European Federation of Journalists

New study shows that media are under-resourced when covering migration

Media in many countries in the Euro-Mediterranean region don’t have enough resources and are unable to provide time, money and appropriate level of expertise needed to tell the migration story in context. This is the main finding of a recent studyHow does the media on both sides of the Mediterranean report on migration?”, conducted by the Ethical Journalism Network (EJN) and implemented by the International Centre for Migration Policy Development (ICMPD).

Journalists from 17 countries examined the quality of migration media coverage in 2015/2016 from a national perspective. The study covers nine European countries and eight countries in the south of the Mediterranean.

The 122 pages long study starts with the premise that media coverage is vital to shaping people’s opinions on migration and the difficulties of refugees and asylum seekers. It goes on identifying major challenges and shortcomings of migration reporting.

  1. The migration story often follows two media narratives: first is the emotional and highly-charged reporting on the plight of migrants as victims and the second is the potential threat migrants pose to the security, welfare and cultural standing of host communities.
  2. The language of reporting is often laced with hate-speech and loose language, talk of “waves”, “invasions” or “tides”.
  3. Media coverage has a strong national focus, with a lack of detailed reporting on the context and complexities of migration.
  4. Media staff are often inadequately trained in migration reporting – they work in precarious conditions and there is a reliance on badly-paid freelance workers.
  5. Often media fail to give adequate voice to migrants themselves and rely too heavily on single, official sources of information.
  6. Social media and online sources often influence media coverage and encourage a “rush to publish” through the dissemination of rumour, speculation and alarmist information, which feeds fear and ignorance among the public.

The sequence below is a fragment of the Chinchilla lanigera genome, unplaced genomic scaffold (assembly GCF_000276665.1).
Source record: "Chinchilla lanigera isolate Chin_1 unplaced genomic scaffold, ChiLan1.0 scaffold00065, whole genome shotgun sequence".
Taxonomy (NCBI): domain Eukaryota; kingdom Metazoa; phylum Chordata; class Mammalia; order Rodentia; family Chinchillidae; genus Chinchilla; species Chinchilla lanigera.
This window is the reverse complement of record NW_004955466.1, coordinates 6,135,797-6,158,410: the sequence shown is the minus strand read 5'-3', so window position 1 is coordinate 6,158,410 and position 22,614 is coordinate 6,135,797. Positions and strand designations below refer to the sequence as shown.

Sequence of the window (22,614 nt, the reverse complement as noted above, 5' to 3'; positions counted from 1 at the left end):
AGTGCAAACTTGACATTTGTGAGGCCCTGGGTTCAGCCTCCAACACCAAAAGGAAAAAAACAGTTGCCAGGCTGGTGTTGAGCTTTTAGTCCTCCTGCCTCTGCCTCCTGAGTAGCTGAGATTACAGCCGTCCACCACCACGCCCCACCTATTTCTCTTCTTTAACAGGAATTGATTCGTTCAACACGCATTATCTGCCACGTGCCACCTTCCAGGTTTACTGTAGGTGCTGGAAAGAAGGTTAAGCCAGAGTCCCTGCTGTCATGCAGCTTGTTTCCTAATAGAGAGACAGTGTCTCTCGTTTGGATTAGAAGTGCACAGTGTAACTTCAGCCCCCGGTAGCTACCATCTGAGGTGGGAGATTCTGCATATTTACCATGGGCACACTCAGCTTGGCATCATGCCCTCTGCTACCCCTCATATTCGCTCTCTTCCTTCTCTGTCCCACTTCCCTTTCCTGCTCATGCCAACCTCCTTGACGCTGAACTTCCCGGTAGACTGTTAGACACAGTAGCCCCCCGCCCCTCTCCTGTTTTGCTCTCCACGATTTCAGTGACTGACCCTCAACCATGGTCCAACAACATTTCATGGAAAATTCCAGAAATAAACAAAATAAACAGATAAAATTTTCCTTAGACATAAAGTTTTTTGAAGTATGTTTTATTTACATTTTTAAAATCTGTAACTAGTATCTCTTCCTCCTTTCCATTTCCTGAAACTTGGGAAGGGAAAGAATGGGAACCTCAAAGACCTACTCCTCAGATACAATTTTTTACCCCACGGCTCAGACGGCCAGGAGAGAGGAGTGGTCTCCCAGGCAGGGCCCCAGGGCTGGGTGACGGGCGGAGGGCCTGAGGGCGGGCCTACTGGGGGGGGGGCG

At the same time, the study highlights inspirational examples of journalism at its best – resourceful, painstaking, and marked by careful, sensitive and humanitarian reporting. It also provides a series of detailed recommendations, among which are the following:

  • promoting exchange of media best practices from countries where the migration crisis is most acute;
  • workshops and online methods for journalists and media to encourage ethical reporting with a focus on the use of correct terminology, understanding international humanitarian law, avoiding hate-speech and political bias, ensuring presence of diverse voices …;
  • improving the conditions of journalists and media workers – providing resources for their research and in-depth journalism;
  • inserting migration issues into existing programmes to support public education and training in media literacy;
  • encouraging policymakers, community and civil society leaders to play a more active role in creating space for tolerance and dialogue in public discussion of migration;
  • promoting the sharing of information and experience between countries and new dialogues at national level.

The full study in English is available here.